Patients with more severe findings less likely to have prolonged delays; current smokers had more delays than former smokers
FRIDAY, May 20, 2022 (HealthDay News) — Nearly half of lung cancer screening exams with high-risk Lung-RADS findings result in delays in care, according to a study presented at the American Thoracic Society 2022 International Conference, held from May 13 to 18 in San Francisco.
Alwiya Ahmed, M.D., from University of Washington School of Medicine in Seattle, and colleagues examined delays in follow-up after high-risk computed tomography findings that may result in lung cancer diagnosis. The analysis included 397 patients who underwent baseline and annual lung cancer screening (2012 through January 2021) with findings standardized as Lung-RADS 3, 4A, 4B, or 4X.
The researchers found that 464 exams had high-risk findings. Ultimately, 59 patients (15 percent) were diagnosed with lung cancer. In nearly half of high-risk exams (47 percent), there was a delay in follow-up, including 58 percent for Lung-RADS3, 35 percent for Lung-RADS4A, and 37 percent for Lung-RADS4B/4X. For all participants with delayed follow-up, median delay time was 91 days, including 181 days for Lung-RADS3, 68 days for Lung-RADS4A, and 32 days for Lung-RADS4B/4X. Current smoking was associated with higher levels of delay overall, independent of Lung-RADS.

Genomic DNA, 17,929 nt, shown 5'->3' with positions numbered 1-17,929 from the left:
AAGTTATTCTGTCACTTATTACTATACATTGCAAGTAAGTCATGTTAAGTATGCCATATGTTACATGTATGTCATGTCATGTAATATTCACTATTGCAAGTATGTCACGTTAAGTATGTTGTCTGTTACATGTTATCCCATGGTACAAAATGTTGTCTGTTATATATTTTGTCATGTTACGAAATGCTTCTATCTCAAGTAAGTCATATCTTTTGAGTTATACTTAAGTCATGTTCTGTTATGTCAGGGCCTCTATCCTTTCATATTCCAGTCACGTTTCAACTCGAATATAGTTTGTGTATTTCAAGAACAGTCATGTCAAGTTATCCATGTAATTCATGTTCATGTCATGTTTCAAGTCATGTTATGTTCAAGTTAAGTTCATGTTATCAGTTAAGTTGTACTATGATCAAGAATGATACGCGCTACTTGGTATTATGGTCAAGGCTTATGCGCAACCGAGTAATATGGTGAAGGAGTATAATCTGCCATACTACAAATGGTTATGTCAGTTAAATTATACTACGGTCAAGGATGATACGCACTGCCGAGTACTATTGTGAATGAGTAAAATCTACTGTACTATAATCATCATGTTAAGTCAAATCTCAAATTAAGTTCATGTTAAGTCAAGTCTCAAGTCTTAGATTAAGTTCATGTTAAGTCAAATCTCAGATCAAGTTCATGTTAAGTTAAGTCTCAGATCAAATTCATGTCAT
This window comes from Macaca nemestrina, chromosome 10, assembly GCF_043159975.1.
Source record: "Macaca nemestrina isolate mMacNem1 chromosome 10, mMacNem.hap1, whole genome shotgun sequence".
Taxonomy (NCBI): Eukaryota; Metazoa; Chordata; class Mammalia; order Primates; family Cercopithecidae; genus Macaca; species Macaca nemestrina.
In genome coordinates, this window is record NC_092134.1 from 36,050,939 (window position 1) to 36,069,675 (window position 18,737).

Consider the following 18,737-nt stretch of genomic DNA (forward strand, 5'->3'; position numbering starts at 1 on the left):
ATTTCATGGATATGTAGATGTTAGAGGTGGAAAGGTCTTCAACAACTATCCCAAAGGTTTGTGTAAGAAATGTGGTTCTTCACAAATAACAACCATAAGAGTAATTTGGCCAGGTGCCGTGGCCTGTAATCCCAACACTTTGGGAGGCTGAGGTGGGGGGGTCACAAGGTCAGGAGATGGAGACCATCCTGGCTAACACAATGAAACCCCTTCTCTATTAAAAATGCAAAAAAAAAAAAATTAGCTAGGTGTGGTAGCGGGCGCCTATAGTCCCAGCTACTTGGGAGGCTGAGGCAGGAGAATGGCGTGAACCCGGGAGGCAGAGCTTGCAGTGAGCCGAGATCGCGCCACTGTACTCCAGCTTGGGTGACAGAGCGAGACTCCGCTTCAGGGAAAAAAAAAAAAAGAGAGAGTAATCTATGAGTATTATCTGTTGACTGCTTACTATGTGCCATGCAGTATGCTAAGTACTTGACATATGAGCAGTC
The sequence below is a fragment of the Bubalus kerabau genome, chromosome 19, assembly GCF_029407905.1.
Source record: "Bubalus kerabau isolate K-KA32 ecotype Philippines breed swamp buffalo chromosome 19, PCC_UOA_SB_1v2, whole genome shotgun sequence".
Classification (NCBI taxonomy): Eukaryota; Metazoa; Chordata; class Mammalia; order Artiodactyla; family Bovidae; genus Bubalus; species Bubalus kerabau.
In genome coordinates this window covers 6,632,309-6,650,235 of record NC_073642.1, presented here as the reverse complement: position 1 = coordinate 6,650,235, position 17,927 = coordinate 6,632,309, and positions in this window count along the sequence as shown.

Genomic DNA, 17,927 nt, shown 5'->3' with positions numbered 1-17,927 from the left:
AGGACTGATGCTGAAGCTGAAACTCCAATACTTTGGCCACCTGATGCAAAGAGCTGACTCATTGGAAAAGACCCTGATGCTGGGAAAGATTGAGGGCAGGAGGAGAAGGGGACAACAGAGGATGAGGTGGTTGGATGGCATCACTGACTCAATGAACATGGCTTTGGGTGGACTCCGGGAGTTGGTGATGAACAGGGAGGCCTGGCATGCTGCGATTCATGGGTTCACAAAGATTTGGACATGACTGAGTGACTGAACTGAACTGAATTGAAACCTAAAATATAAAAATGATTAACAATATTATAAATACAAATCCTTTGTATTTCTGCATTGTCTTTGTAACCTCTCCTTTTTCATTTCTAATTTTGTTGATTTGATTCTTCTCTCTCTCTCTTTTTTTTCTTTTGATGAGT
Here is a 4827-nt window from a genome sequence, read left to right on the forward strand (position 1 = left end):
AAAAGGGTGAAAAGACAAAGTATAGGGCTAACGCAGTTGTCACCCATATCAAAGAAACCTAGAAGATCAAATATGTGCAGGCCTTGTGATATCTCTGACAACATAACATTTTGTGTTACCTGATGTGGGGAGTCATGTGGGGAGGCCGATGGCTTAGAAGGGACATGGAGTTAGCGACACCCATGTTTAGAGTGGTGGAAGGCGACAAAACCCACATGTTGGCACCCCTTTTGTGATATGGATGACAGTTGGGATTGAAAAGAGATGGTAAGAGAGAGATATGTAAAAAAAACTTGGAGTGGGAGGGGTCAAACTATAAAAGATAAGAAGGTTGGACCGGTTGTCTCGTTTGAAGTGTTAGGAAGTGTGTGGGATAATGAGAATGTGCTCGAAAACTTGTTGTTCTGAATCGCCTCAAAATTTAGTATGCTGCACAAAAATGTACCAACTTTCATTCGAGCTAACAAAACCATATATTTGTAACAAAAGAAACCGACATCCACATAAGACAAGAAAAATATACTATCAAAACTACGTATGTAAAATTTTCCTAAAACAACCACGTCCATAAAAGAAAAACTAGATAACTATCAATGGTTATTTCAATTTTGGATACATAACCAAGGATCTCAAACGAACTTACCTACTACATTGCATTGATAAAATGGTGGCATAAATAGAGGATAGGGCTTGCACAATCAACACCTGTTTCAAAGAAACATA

“It is disconcerting to see that among those screened who have abnormal findings, there is a significant delay in recommended follow-up,” Ahmed said in a statement. “Interventions are needed at both the provider and patient levels to ensure that high-risk patients receive adequate follow-up.”
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